Jewish World Review March 14, 2013/ 3 Nissan, 5773
From affirmative action to diversity
By Victor Davis Hanson
Sometime in the new millennium, "global warming" evolved into "climate change." Amid growing controversies over the planet's past temperatures,
Similar verbal gymnastics have gradually turned "affirmative action" into "diversity" -- a word ambiguous enough to avoid the innate contradictions of a liberal society affirming illiberal racial preferencing.
In an increasingly multiracial society, it has grown hard to determine the racial ancestry of millions of minorities. Is someone who is ostensibly one-half Native American or African-American classified as a minority eligible for special consideration in hiring or college admission, while someone one-quarter or one-eighth is not? How exactly does affirmative action adjudicate our precise ethnic identities these days? These are not illiberal questions -- given
Aside from the increasing difficulty of determining the ancestry of multiracial, multiethnic and intermarried Americans, what exactly is the justification for affirmative action's ethnic preferences in hiring or admission -- historical grievance, current underrepresentation due to discrimination, or both?
Are the children of President
Does a recent arrival from
How do we fairly allocate compensation for past collective sins against a bygone generation? Slavery,
In 2009, the
In other words, in the manner that the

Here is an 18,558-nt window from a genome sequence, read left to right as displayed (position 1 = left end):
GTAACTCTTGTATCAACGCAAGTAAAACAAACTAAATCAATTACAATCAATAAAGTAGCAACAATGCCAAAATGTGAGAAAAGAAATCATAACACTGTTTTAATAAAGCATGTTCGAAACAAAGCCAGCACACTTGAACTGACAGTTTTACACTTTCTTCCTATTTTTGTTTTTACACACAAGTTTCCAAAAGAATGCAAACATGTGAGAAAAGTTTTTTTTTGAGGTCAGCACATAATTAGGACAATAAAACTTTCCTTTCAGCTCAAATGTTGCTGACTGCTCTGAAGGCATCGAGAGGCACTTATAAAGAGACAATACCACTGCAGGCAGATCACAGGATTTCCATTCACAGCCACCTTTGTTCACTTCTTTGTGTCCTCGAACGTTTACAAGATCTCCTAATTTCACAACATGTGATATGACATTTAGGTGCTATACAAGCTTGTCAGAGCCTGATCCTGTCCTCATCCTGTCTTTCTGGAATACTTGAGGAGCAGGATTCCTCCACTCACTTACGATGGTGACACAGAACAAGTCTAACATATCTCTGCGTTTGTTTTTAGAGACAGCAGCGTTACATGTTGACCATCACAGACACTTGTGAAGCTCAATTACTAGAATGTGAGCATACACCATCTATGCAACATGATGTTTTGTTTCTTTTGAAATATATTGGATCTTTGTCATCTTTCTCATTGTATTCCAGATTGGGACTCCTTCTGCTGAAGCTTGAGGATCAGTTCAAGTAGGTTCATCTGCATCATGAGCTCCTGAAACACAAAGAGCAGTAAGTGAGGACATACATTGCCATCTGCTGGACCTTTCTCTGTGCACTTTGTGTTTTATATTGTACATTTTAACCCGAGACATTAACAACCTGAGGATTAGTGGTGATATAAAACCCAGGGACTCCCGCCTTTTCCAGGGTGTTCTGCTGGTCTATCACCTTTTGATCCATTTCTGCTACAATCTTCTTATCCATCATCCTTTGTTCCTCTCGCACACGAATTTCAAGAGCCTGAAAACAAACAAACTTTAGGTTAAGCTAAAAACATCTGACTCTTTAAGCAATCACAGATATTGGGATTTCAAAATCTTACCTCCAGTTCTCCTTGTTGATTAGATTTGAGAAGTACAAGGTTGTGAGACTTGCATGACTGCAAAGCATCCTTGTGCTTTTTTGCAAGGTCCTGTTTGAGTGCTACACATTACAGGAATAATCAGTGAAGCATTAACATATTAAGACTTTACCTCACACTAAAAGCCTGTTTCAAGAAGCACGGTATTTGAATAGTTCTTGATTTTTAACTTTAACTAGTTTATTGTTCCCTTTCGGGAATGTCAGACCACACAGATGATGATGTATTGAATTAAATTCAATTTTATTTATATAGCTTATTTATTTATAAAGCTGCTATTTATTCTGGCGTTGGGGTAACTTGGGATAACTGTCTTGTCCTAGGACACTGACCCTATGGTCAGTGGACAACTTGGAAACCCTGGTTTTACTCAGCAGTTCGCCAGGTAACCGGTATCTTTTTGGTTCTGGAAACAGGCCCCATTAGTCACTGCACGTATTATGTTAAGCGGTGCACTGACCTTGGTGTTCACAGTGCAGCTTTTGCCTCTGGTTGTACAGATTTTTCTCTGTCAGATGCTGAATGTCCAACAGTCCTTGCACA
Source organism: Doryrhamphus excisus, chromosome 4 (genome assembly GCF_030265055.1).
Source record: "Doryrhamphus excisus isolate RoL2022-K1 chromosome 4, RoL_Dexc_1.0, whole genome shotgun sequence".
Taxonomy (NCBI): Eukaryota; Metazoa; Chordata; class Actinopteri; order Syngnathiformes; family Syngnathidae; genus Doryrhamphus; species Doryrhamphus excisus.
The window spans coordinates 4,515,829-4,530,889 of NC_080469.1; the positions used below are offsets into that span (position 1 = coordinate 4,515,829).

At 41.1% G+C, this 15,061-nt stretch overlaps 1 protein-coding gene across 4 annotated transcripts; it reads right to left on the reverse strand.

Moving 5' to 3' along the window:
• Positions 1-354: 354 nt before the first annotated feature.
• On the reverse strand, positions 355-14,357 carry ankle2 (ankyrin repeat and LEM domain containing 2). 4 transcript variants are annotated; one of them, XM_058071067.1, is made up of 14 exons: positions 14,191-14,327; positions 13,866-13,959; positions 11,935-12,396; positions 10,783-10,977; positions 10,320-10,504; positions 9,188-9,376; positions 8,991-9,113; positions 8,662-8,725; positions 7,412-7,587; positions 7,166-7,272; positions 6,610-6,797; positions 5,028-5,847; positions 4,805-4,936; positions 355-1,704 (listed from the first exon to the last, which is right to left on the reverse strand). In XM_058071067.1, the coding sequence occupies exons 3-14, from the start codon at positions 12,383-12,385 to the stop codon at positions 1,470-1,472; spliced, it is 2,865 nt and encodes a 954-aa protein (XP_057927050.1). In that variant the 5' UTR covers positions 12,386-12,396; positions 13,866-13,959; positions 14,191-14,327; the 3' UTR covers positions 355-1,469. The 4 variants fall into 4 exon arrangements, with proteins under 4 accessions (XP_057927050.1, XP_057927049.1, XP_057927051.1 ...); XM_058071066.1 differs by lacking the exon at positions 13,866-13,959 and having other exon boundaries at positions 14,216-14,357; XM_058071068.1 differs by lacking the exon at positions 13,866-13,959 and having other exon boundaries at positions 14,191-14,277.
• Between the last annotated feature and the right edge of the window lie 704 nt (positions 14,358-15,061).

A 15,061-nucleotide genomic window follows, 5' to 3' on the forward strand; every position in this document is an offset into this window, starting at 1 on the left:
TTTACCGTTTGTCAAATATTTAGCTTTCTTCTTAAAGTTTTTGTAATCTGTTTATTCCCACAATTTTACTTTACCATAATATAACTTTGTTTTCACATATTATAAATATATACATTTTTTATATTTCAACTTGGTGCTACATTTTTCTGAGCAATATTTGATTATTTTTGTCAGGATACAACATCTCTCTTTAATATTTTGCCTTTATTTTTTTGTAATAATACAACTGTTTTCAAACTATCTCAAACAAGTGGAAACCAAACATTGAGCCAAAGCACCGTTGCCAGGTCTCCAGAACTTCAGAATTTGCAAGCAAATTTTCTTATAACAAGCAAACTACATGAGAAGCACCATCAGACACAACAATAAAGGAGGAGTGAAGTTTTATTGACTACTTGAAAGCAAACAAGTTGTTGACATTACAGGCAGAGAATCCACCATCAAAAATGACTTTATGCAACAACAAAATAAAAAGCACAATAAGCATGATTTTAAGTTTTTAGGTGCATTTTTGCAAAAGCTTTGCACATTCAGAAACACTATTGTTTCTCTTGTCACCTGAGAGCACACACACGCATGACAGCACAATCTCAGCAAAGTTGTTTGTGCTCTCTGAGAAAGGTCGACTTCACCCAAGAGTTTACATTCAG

Affirmative action -- fossilized for a half-century -- also made few allowances for class. Asian-Americans, for example, have higher per-capita incomes than Americans as a whole. Were affluent minority individuals eligible for affirmative action?
Will the children of multimillionaire
If ossified racial preferences don't work in 21st century multiracial America, then the generalized idea of "diversity" -- just picking and choosing people without any rationale other than ensuring lots of different races and ethnic groups -- offers a better defense of extending preferences in lieu of strictly meritocratic criteria.
Yet diversity no more alleviates the problem of bias than does climate change end controversy over global warming. We really do not mean "diversity" in the widest sense of the word.
The idea of diversity, racial and otherwise, is deeply embedded in politics. President
Like Prohibition, affirmative action and then diversity were originally noble efforts that were doomed -- largely by their own illiberal contradictions of using present and future racial discrimination to atone for past racial discrimination.
It is well past time to move on and to see people as just people.
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Victor Davis Hanson, a classicist and military historian, is a senior fellow at the Hoover Institution and a recipient of the 2007 National Humanities Medal. Comment by clicking here.
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